Teaching Current Events

Recently I read an article on monuments in the USA and how Americans have become engrossed in monument building. I had my students design monuments that would be good on our school’s campus. They drew pictures of their monuments and then wrote dedications to the school. They used reading skills to read the article and writing skills to create the dedication.

I also have my students write a weekly journal. In a recent editorial in a newspaper, the debate was about starting the school day later. This couldn’t have appeared in the paper at a better time because we were discussing study skills and learning styles. I had the kids write in their journals their opinions on starting school later.

Another uncanny link was the science section article about the peregrine falcon. We had just done a unit on animal survival. In terms of tying a newspaper into my math class, about three weeks ago, there was an article on the median income in the USA. The article lent itself to teach the students all about median and what it means. The children were amazed at the poverty level in the USA.

I teach a Current Events class with a different media resource each day. One day per week I use USA TODAY. On that day, I serve my class coffee and donuts, and we read the paper like we are sitting at our breakfast tables.

I like for them to do an exercise in which they do both a writing activity and a visual-spatial activity using current events from USA TODAY. For instance, they create a political cartoon or a USA SNAPSHOT with information from the newspaper. Then, for the writing exercise, my students draft reviews or summaries of articles that they have read after reading and analyzing the articles with critical eyes. A variation on the writing activity is for students to draft letters to newsmakers.

My students say the day they read the newspaper in class is one of their favorite days of the week. They really enjoy writing about what they read in the paper and debating the controversial issues.

Teaching budgeting

I regularly use newspaper articles, such as those from USA TODAY, in my classroom to cover specific topics that we are studying each week, and I use a modified version of Experience TODAY with my students to match my classroom objectives. We are studying budgeting right now and have studied ownership in the past. I will have my students use an article on franchising in the MONEY section to complete activities.

Since they already have background information on this subject, this article will be a great one for them to read. The students will read the article to themselves, and then they will come up with five advantages of buying a second-hand store or a franchise. Next, they will come up with some disadvantages. The next step will be to compare and contrast their knowledge with this article, and finally, we will have a group discussion.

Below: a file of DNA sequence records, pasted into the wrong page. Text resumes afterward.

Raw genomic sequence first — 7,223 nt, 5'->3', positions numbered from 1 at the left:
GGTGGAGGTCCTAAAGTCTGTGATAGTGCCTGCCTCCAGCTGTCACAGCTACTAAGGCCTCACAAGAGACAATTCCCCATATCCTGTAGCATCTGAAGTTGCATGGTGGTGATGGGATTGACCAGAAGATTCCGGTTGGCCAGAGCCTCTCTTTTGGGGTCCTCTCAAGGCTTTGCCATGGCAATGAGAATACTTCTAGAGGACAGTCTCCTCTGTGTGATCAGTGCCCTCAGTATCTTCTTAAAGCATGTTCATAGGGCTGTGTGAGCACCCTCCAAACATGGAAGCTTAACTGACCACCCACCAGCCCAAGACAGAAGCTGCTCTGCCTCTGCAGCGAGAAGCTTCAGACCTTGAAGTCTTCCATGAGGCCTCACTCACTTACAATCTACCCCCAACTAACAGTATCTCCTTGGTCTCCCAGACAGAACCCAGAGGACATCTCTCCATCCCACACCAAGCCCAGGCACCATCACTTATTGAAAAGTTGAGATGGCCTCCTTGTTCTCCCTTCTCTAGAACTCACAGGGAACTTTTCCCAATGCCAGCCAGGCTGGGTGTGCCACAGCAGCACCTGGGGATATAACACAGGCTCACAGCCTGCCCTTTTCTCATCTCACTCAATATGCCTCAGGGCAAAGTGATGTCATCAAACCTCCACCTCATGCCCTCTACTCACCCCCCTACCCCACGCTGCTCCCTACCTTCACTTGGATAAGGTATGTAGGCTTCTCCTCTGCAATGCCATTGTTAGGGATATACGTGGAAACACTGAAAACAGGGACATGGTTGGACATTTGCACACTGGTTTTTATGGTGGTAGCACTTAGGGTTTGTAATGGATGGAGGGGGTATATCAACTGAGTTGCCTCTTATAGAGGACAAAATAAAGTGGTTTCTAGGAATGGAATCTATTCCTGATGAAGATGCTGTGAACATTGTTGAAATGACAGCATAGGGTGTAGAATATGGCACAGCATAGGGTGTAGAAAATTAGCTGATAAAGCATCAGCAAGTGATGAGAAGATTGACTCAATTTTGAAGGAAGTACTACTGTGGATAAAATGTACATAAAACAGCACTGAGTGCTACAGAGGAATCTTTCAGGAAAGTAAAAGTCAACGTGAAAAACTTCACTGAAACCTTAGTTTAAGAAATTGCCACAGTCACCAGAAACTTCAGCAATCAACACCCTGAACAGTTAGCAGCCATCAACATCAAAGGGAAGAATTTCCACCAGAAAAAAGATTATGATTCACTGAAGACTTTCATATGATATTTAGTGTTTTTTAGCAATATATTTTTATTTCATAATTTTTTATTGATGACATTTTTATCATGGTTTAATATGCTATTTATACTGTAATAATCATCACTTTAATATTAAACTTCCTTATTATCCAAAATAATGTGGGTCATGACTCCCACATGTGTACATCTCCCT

My students always read “Across the Nation” and then pull out the states that show economic strength. They always have to provide me with indicators of why they chose those states. The kids really love it because after we do our lessons, I always give them time to read the rest of the paper.

Because of television news, students are reluctant to open a newspaper, so I use fun activities to stimulate learning and curiosity. I have students search for different photographs, skim the related articles and list three reasons why an editor chose to run a particular photo with the story. The photo may show detail, make the article more interesting, or even evoke an emotional response, e.g., a front-page photo of a fireman rescuing a baby.

After a class discussion about an author’s use of alliteration to “paint a picture” for the reader by creating emotion or helping the reader to visualize, I made an activity using the paper, which is full of headlines that use alliteration to grab readers’ attention. I compile headlines containing alliteration and ask students to seek out an answer to one of the Five Ws found in the article. I want them to make a meaningful link between headlines and content.

Students are so used to getting their news from TV, especially talk shows, that they tend to get what is skewed or sensationalized. Newspapers often give them an unbiased version of the news and encourage them to search for information that is both interesting and honest.

 

3 Replies to “Teaching Current Events”

Leave a Reply

Your email address will not be published. Required fields are marked *